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the experience of reading in Britain, from 1450 to 1945...

Reading Experience Database UK Historical image of readers
 
 
 
 

Record Number: 17437


Reading Experience:

Evidence:

'I have finished the second volume of Gibbon the article on Christianity is real capital - Goethe gets no easier. I am near the end of Egmont which I like infinitely better than then two following pieces - At last I am begnining to recognise the Goethe you admire -'

Century:

1800-1849

Date:

Between 28 Feb 1823 and 24 Mar 1823

Country:

Scotland

Time

n/a

Place:

city: Haddington
specific address: Family home

Type of Experience
(Reader):
 

silent aloud unknown
solitary in company unknown
single serial unknown

Type of Experience
(Listener):
 

solitary in company unknown
single serial unknown


Reader / Listener / Reading Group:

Reader:

Jane Baillie Welsh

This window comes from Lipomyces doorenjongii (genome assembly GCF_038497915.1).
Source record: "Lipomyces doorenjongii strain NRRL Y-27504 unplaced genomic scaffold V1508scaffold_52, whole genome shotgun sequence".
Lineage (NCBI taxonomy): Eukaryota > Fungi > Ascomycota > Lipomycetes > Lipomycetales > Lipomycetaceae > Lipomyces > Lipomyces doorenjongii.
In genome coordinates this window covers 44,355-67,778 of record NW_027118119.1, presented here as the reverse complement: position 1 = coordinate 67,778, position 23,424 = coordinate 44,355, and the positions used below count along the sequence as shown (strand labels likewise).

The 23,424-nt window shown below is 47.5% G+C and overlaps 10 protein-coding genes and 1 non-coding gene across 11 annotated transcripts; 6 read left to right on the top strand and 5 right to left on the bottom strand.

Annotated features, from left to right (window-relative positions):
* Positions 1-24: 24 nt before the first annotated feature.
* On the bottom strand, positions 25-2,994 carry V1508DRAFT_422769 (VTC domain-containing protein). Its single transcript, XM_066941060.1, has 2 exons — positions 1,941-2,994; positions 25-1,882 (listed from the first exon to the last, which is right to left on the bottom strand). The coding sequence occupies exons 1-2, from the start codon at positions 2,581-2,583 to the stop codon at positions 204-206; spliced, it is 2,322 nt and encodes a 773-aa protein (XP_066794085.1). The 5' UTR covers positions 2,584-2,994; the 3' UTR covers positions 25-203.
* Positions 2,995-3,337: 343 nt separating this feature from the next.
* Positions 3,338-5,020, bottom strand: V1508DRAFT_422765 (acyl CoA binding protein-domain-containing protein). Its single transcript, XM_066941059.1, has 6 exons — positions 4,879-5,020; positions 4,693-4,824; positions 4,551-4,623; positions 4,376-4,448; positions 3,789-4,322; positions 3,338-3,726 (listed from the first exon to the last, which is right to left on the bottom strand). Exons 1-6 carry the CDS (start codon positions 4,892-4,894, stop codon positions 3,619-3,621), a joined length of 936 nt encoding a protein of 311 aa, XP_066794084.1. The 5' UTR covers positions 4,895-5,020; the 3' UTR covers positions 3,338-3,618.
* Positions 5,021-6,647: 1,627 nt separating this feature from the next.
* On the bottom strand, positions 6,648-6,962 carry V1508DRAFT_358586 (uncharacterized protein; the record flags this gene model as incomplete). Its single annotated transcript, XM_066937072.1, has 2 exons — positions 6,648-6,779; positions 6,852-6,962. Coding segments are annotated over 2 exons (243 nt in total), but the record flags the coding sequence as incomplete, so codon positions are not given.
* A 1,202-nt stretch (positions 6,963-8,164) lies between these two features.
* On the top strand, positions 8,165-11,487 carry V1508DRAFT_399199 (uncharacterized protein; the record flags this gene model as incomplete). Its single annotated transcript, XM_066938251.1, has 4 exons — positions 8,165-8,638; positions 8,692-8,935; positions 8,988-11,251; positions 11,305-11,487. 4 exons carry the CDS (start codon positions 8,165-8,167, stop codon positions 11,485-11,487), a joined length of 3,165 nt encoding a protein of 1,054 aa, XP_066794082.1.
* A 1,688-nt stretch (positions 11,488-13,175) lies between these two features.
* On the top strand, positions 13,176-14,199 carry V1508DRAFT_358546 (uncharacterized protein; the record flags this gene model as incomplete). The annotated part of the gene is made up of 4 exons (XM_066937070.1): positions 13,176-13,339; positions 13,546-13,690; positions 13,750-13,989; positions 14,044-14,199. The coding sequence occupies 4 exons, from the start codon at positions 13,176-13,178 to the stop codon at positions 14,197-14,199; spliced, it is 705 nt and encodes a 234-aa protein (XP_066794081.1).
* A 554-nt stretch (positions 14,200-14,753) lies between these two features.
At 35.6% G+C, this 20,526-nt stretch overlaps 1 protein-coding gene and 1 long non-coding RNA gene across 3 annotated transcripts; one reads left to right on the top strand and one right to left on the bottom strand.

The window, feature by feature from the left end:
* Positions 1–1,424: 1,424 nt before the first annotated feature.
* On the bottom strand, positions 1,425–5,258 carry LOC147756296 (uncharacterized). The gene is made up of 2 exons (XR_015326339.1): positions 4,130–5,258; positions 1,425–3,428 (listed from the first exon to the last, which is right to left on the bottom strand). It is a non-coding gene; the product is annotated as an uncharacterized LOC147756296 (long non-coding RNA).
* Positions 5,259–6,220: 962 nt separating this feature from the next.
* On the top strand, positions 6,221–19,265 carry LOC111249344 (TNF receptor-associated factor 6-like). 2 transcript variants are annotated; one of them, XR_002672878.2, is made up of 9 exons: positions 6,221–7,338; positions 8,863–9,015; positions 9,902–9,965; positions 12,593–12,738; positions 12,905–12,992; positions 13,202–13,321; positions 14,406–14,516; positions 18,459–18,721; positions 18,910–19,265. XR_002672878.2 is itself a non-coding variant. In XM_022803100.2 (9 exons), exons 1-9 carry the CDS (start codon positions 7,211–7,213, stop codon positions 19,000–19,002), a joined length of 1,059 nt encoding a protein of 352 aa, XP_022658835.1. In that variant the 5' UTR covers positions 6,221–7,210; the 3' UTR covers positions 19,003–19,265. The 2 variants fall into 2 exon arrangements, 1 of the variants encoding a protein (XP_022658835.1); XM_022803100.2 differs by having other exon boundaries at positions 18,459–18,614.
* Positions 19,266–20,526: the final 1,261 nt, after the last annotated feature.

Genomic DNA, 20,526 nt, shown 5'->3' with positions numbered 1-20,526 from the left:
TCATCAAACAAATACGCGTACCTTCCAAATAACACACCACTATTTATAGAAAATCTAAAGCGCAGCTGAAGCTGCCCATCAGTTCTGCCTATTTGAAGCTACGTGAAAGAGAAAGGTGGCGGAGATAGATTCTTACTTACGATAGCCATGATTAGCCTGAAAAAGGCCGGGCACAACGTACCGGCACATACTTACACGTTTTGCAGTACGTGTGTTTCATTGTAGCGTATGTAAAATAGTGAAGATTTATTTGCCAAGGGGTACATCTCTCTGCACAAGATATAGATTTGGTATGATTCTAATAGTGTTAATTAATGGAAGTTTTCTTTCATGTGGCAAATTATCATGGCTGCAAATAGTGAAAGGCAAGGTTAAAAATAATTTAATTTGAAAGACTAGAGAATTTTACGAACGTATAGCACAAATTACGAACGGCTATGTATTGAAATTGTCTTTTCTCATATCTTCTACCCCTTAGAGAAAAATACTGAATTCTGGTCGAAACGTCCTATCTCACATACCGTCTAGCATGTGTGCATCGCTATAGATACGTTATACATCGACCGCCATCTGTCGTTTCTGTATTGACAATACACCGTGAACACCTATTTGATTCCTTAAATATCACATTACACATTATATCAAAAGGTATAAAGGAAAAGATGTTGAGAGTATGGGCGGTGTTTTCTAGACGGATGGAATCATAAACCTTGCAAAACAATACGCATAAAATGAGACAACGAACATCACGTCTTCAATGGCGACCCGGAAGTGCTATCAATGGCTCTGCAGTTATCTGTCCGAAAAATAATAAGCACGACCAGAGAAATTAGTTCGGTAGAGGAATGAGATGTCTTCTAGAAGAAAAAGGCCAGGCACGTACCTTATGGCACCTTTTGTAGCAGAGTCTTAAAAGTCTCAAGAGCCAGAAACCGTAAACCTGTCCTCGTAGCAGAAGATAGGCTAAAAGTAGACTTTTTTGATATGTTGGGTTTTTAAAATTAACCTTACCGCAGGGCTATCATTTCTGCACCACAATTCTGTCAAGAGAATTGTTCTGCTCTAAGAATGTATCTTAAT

Age:

Adult (18-100+)

Gender:

Female

Date of Birth:

14 Jul 1801

Socio-Economic Group:

n/a

Occupation:

N/A

Religion:

Christian

Country of Origin:

Scotland

Country of Experience:

Scotland

Listeners present if any:
e.g family, servants, friends

n/a


Additional Comments:

n/a



Text Being Read:

Author:

Johann Wolfgang von Goethe

Title:

Egmont

Genre:

Drama

Form of Text:

Print: Book

Publication Details

n/a

Provenance

unknown


Source Information:

Record ID:

17437

Source:

Print

Author:

Jane Baillie Welsh

Editor:

C R Sanders

Title:

The Collected Letters of Thomas and Jane Welsh Carlyle

Place of Publication:

Durham, North Carolina

Date of Publication:

1970

Vol:

2

Page:

311

Additional Comments:

n/a

Citation:

Jane Baillie Welsh, C R Sanders (ed.), The Collected Letters of Thomas and Jane Welsh Carlyle, (Durham, North Carolina, 1970), 2, p. 311, http://www.open.ac.uk/Arts/reading/UK/record_details.php?id=17437, accessed: 06 May 2021


Additional Comments:

Taken from letter from JBW to Thomas Carlyle dated 24 March 1823, written at Haddington. Estimated date range based on date of her previous letter to him (28th February) in which she discusses other Goethe works that she has been reading - it likely that she has only started it since she last wrote.

   
   
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